child, in the same manner as wait4(2).  See getrusage(2) for details.

BUGS

       According  to  POSIX.1-2008, an application calling waitid() must ensure that infop points
       to a siginfo_t structure (i.e., that it is a non-null pointer).  On  Linux,  if  infop  is
       NULL, waitid() succeeds, and returns the process ID of the waited-for child.  Applications
       should avoid relying on this inconsistent, nonstandard, and unnecessary feature.

EXAMPLE

       The following program demonstrates the use of fork(2) and waitpid().  The program  creates
       a  child  process.  If no command-line argument is supplied to the program, then the child
       suspends its execution using pause(2), to allow the user to send  signals  to  the  child.
       Otherwise, if a command-line argument is supplied, then the child exits immediately, using
       the integer supplied on the command line as the exit status.  The parent process  executes
       a  loop  that monitors the child using waitpid(), and uses the W*() macros described above
       to analyze the wait status value.

       The following shell session demonstrates the use of the program:

           $ ./a.out &
           Child PID is 32360
           [1] 32359
           $ kill -STOP 32360
           stopped by signal 19
           $ kill -CONT 32360
           continued
           $ kill -TERM 32360
           killed by signal 15
           [1]+  Done                    ./a.out
           $

   Program source

       #include <sys/wait.h>
       #include <stdlib.h>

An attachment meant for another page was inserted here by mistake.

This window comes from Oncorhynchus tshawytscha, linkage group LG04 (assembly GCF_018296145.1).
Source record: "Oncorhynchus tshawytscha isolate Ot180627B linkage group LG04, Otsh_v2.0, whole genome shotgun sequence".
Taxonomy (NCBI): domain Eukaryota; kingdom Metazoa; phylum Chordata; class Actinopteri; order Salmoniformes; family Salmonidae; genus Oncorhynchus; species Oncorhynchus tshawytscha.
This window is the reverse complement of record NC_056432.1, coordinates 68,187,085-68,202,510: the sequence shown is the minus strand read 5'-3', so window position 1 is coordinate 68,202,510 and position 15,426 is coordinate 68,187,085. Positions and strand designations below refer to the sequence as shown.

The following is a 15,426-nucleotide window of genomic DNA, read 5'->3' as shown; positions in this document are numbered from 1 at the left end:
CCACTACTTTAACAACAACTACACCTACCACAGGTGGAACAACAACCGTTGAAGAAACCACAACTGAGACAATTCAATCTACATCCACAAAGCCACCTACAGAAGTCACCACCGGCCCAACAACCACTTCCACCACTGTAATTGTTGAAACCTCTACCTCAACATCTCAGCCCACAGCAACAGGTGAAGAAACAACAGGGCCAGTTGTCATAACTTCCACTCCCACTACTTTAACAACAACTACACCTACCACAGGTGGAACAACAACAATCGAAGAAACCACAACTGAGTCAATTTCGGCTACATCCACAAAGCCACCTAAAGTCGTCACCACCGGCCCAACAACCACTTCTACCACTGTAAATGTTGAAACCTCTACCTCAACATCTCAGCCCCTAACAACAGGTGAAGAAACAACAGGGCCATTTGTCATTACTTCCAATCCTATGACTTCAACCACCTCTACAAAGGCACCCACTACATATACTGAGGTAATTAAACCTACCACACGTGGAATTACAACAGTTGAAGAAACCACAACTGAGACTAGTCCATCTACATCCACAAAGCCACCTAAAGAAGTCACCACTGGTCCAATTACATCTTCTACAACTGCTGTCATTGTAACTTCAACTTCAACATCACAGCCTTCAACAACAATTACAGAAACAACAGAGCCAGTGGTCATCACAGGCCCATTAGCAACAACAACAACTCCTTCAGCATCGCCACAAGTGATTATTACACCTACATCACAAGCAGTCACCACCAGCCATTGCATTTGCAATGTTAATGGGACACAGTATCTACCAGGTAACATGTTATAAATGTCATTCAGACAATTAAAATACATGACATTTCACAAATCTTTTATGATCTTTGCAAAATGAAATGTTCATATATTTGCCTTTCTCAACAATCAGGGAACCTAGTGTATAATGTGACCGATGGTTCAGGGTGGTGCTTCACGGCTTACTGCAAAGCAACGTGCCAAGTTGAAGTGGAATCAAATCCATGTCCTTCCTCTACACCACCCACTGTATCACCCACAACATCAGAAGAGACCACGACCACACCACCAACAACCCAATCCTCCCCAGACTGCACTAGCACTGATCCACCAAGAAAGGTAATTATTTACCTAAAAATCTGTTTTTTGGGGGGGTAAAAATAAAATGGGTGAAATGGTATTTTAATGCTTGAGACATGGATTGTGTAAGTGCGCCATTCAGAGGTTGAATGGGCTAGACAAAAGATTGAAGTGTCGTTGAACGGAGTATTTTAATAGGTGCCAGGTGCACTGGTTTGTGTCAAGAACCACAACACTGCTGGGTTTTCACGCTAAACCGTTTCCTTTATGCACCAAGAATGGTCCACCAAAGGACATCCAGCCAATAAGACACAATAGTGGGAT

#include <unistd.h>
       #include <stdio.h>

       int
       main(int argc, char *argv[])
       {
           pid_t cpid, w;
           int wstatus;

           cpid = fork();
           if (cpid == -1) {
               perror("fork");
               exit(EXIT_FAILURE);
           }

           if (cpid == 0) {            /* Code executed by child */
               printf("Child PID is %ld\n", (long) getpid());
               if (argc == 1)
                   pause();                    /* Wait for signals */
               _exit(atoi(argv[1]));

           } else {                    /* Code executed by parent */
               do {
                   w = waitpid(cpid, &wstatus, WUNTRACED | WCONTINUED);
                   if (w == -1) {
                       perror("waitpid");
                       exit(EXIT_FAILURE);
                   }

                   if (WIFEXITED(wstatus)) {
                       printf("exited, status=%d\n", WEXITSTATUS(wstatus));
                   } else if (WIFSIGNALED(wstatus)) {
                       printf("killed by signal %d\n", WTERMSIG(wstatus));
                   } else if (WIFSTOPPED(wstatus)) {
                       printf("stopped by signal %d\n", WSTOPSIG(wstatus));
                   } else if (WIFCONTINUED(wstatus)) {
                       printf("continued\n");
                   }
               } while (!WIFEXITED(wstatus) && !WIFSIGNALED(wstatus));
               exit(EXIT_SUCCESS);
           }
       }

SEE ALSO

       _exit(2),  clone(2),  fork(2),  kill(2),  ptrace(2),  sigaction(2),  signal(2),  wait4(2),
       pthread_create(3), core(5), credentials(7), signal(7)

COLOPHON

       This  page  is  part of release 5.02 of the Linux man-pages project.  A description of the
       project, information about reporting bugs, and the latest version of  this  page,  can  be
       found at https://www.kernel.org/doc/man-pages/.